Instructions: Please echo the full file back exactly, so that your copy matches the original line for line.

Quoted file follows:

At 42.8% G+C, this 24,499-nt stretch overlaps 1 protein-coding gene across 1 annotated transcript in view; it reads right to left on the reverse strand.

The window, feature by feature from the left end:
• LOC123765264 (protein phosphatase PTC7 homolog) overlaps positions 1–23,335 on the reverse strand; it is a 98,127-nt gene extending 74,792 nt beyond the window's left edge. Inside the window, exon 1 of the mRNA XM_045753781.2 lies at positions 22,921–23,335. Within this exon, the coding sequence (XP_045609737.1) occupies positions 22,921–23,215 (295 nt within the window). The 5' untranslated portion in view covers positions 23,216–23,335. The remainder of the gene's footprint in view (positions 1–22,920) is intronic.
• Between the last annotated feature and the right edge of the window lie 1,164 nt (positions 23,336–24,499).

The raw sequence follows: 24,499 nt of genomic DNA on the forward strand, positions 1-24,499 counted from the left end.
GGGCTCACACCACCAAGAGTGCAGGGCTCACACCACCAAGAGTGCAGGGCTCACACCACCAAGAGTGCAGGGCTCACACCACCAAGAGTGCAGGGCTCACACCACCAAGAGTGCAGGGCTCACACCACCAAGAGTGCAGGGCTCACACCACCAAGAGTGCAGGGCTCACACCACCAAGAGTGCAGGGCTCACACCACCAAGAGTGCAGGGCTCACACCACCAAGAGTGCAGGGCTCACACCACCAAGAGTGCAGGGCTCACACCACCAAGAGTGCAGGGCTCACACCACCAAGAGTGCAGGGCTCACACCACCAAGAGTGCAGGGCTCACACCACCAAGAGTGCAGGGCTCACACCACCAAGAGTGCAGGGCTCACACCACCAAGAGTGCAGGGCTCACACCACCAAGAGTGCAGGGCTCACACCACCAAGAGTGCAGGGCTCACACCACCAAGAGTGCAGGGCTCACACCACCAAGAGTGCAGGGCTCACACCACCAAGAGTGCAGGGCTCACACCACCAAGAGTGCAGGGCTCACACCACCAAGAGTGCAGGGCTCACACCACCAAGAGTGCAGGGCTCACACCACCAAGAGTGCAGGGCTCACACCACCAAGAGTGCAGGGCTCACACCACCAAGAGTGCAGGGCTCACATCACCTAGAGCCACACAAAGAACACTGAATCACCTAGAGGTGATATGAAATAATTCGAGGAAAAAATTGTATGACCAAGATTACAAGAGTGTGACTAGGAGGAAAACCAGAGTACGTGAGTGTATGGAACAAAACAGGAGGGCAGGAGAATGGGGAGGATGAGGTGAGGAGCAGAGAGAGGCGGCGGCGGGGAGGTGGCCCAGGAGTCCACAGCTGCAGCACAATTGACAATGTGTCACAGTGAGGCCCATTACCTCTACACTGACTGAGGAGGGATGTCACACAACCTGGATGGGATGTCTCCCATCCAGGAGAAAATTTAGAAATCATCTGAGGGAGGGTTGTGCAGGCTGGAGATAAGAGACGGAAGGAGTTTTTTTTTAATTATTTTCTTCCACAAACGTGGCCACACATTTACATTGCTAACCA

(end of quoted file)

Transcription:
At 42.8% G+C, this 24,499-nt stretch overlaps 1 protein-coding gene across 1 annotated transcript in view; it reads right to left on the reverse strand.

The window, feature by feature from the left end:
• LOC123765264 (protein phosphatase PTC7 homolog) overlaps positions 1–23,335 on the reverse strand; it is a 98,127-nt gene extending 74,792 nt beyond the window's left edge. Inside the window, exon 1 of the mRNA XM_045753781.2 lies at positions 22,921–23,335. Within this exon, the coding sequence (XP_045609737.1) occupies positions 22,921–23,215 (295 nt within the window). The 5' untranslated portion in view covers positions 23,216–23,335. The remainder of the gene's footprint in view (positions 1–22,920) is intronic.
• Between the last annotated feature and the right edge of the window lie 1,164 nt (positions 23,336–24,499).

The raw sequence follows: 24,499 nt of genomic DNA on the forward strand, positions 1-24,499 counted from the left end.
GGGCTCACACCACCAAGAGTGCAGGGCTCACACCACCAAGAGTGCAGGGCTCACACCACCAAGAGTGCAGGGCTCACACCACCAAGAGTGCAGGGCTCACACCACCAAGAGTGCAGGGCTCACACCACCAAGAGTGCAGGGCTCACACCACCAAGAGTGCAGGGCTCACACCACCAAGAGTGCAGGGCTCACACCACCAAGAGTGCAGGGCTCACACCACCAAGAGTGCAGGGCTCACACCACCAAGAGTGCAGGGCTCACACCACCAAGAGTGCAGGGCTCACACCACCAAGAGTGCAGGGCTCACACCACCAAGAGTGCAGGGCTCACACCACCAAGAGTGCAGGGCTCACACCACCAAGAGTGCAGGGCTCACACCACCAAGAGTGCAGGGCTCACACCACCAAGAGTGCAGGGCTCACACCACCAAGAGTGCAGGGCTCACACCACCAAGAGTGCAGGGCTCACACCACCAAGAGTGCAGGGCTCACACCACCAAGAGTGCAGGGCTCACACCACCAAGAGTGCAGGGCTCACACCACCAAGAGTGCAGGGCTCACACCACCAAGAGTGCAGGGCTCACACCACCAAGAGTGCAGGGCTCACACCACCAAGAGTGCAGGGCTCACACCACCAAGAGTGCAGGGCTCACATCACCTAGAGCCACACAAAGAACACTGAATCACCTAGAGGTGATATGAAATAATTCGAGGAAAAAATTGTATGACCAAGATTACAAGAGTGTGACTAGGAGGAAAACCAGAGTACGTGAGTGTATGGAACAAAACAGGAGGGCAGGAGAATGGGGAGGATGAGGTGAGGAGCAGAGAGAGGCGGCGGCGGGGAGGTGGCCCAGGAGTCCACAGCTGCAGCACAATTGACAATGTGTCACAGTGAGGCCCATTACCTCTACACTGACTGAGGAGGGATGTCACACAACCTGGATGGGATGTCTCCCATCCAGGAGAAAATTTAGAAATCATCTGAGGGAGGGTTGTGCAGGCTGGAGATAAGAGACGGAAGGAGTTTTTTTTTAATTATTTTCTTCCACAAACGTGGCCACACATTTACATTGCTAACCA